This Consult has been endorsed by the American College of Obstetricians and Gynecologists (ACOG).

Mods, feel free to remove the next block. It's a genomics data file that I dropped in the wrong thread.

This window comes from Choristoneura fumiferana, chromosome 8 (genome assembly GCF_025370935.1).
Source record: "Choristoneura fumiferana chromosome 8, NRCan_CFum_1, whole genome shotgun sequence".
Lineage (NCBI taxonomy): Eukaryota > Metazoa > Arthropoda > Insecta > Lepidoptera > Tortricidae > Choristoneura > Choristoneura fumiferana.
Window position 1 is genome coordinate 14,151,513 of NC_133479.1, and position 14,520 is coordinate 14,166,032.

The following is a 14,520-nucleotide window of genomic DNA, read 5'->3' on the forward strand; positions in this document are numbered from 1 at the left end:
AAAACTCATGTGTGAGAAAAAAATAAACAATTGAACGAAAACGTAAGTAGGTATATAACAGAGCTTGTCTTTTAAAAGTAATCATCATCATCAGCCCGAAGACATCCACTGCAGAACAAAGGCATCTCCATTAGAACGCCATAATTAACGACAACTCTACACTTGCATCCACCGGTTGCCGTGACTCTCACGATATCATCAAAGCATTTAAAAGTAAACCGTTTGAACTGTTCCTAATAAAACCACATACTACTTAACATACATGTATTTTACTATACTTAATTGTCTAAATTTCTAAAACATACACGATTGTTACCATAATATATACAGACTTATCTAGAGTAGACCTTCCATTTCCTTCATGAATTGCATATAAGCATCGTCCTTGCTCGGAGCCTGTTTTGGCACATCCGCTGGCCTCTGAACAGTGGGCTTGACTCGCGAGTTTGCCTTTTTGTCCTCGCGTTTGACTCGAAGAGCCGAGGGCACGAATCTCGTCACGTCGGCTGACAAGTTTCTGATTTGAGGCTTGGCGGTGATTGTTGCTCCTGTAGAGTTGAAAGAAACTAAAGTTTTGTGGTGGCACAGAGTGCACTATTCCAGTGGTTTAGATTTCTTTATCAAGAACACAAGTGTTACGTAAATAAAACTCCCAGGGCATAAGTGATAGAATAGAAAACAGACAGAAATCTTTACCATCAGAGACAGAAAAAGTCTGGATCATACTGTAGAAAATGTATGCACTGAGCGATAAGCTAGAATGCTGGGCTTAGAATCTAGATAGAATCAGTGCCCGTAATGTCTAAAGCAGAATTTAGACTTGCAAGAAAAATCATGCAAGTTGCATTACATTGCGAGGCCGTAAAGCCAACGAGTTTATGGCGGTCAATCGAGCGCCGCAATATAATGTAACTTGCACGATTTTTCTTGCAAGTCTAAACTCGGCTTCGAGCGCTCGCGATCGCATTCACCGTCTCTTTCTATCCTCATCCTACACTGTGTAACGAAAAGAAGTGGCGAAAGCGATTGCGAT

The administration of antenatal corticosteroids has been widely adopted as the standard of care in the management of pregnancies at risk for preterm delivery before 37 weeks of gestation, with the primary goal of reducing neonatal morbidity. However, the long-term risks associated with antenatal corticosteroid use remain uncertain. The purpose of this Consult is to review the current literature on the benefits and risks of antenatal corticosteroid use in the late preterm period and to provide recommendations based on the available evidence. The recommendations by the Society for Maternal-Fetal Medicine are as follows: (1) we recommend offering a single course of antenatal corticosteroids (2 doses of 12 mg of intramuscular betamethasone 24 hours apart) to patients who meet the inclusion criteria of the Antenatal Late Preterm Steroids trial, ie, those with a singleton pregnancy between 34 0/7 and 36 6/7 weeks of gestation who are at high risk of preterm birth within the next 7 days and before 37 weeks of gestation (GRADE 1A); (2) we suggest consideration for the use of antenatal corticosteroids in select populations not included in the original Antenatal Late Preterm Steroids trial, such as patients with multiple gestations reduced to a singleton gestation on or after 14 0/7 weeks of gestation, patients with fetal anomalies, or those who are expected to deliver in <12 hours (GRADE 2C); (3) we recommend against the use of antenatal corticosteroids for fetal lung maturity in pregnant patients with a low likelihood of delivery before 37 weeks of gestation (GRADE 1B); (4) we recommend against the use of late preterm corticosteroids in pregnant patients with pregestational diabetes mellitus, given the risk of worsening neonatal hypoglycemia (GRADE 1C); (5) we recommend that patients at risk for late preterm delivery be thoroughly counseled regarding the potential risks and benefits of antenatal corticosteroid administration and be advised that the long-term risks remain uncertain (GRADE 1C).